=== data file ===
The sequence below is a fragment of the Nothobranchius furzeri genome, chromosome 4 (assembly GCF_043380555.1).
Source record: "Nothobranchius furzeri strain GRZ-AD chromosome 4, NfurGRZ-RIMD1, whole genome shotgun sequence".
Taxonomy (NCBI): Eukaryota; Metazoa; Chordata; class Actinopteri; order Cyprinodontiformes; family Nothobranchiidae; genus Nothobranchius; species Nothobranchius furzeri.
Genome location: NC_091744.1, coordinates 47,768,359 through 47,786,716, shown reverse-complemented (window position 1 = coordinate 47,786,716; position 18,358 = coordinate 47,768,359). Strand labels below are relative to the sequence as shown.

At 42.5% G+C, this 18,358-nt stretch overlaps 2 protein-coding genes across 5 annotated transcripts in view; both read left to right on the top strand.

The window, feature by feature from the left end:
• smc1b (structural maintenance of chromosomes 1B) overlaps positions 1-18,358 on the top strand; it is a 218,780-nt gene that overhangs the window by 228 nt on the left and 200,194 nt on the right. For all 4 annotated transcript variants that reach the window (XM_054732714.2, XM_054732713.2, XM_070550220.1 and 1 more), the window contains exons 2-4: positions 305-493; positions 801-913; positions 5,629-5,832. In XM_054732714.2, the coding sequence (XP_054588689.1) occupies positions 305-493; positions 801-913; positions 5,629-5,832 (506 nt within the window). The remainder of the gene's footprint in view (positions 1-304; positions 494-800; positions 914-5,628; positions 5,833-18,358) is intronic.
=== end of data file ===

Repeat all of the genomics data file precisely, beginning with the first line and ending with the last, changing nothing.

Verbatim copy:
The sequence below is a fragment of the Nothobranchius furzeri genome, chromosome 4 (assembly GCF_043380555.1).
Source record: "Nothobranchius furzeri strain GRZ-AD chromosome 4, NfurGRZ-RIMD1, whole genome shotgun sequence".
Taxonomy (NCBI): Eukaryota; Metazoa; Chordata; class Actinopteri; order Cyprinodontiformes; family Nothobranchiidae; genus Nothobranchius; species Nothobranchius furzeri.
Genome location: NC_091744.1, coordinates 47,768,359 through 47,786,716, shown reverse-complemented (window position 1 = coordinate 47,786,716; position 18,358 = coordinate 47,768,359). Strand labels below are relative to the sequence as shown.

At 42.5% G+C, this 18,358-nt stretch overlaps 2 protein-coding genes across 5 annotated transcripts in view; both read left to right on the top strand.

The window, feature by feature from the left end:
• smc1b (structural maintenance of chromosomes 1B) overlaps positions 1-18,358 on the top strand; it is a 218,780-nt gene that overhangs the window by 228 nt on the left and 200,194 nt on the right. For all 4 annotated transcript variants that reach the window (XM_054732714.2, XM_054732713.2, XM_070550220.1 and 1 more), the window contains exons 2-4: positions 305-493; positions 801-913; positions 5,629-5,832. In XM_054732714.2, the coding sequence (XP_054588689.1) occupies positions 305-493; positions 801-913; positions 5,629-5,832 (506 nt within the window). The remainder of the gene's footprint in view (positions 1-304; positions 494-800; positions 914-5,628; positions 5,833-18,358) is intronic.